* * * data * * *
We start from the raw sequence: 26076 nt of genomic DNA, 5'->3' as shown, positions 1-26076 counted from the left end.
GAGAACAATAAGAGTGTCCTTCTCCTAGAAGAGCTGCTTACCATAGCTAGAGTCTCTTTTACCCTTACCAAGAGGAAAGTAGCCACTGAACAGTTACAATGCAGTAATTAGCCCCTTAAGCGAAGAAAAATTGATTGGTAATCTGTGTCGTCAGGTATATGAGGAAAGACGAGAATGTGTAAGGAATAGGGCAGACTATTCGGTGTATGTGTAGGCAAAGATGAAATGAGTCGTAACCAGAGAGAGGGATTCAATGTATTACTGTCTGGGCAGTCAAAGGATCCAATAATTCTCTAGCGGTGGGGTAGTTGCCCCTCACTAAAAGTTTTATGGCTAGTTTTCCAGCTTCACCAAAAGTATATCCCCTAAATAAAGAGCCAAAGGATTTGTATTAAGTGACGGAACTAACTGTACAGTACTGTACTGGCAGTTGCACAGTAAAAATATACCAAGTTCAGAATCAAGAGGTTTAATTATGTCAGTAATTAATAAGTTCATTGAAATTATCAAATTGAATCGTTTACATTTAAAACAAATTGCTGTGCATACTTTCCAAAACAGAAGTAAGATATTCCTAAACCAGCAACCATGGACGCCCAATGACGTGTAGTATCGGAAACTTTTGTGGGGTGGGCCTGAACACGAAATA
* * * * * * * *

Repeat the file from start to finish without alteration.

We start from the raw sequence: 26076 nt of genomic DNA, 5'->3' as shown, positions 1-26076 counted from the left end.
GAGAACAATAAGAGTGTCCTTCTCCTAGAAGAGCTGCTTACCATAGCTAGAGTCTCTTTTACCCTTACCAAGAGGAAAGTAGCCACTGAACAGTTACAATGCAGTAATTAGCCCCTTAAGCGAAGAAAAATTGATTGGTAATCTGTGTCGTCAGGTATATGAGGAAAGACGAGAATGTGTAAGGAATAGGGCAGACTATTCGGTGTATGTGTAGGCAAAGATGAAATGAGTCGTAACCAGAGAGAGGGATTCAATGTATTACTGTCTGGGCAGTCAAAGGATCCAATAATTCTCTAGCGGTGGGGTAGTTGCCCCTCACTAAAAGTTTTATGGCTAGTTTTCCAGCTTCACCAAAAGTATATCCCCTAAATAAAGAGCCAAAGGATTTGTATTAAGTGACGGAACTAACTGTACAGTACTGTACTGGCAGTTGCACAGTAAAAATATACCAAGTTCAGAATCAAGAGGTTTAATTATGTCAGTAATTAATAAGTTCATTGAAATTATCAAATTGAATCGTTTACATTTAAAACAAATTGCTGTGCATACTTTCCAAAACAGAAGTAAGATATTCCTAAACCAGCAACCATGGACGCCCAATGACGTGTAGTATCGGAAACTTTTGTGGGGTGGGCCTGAACACGAAATA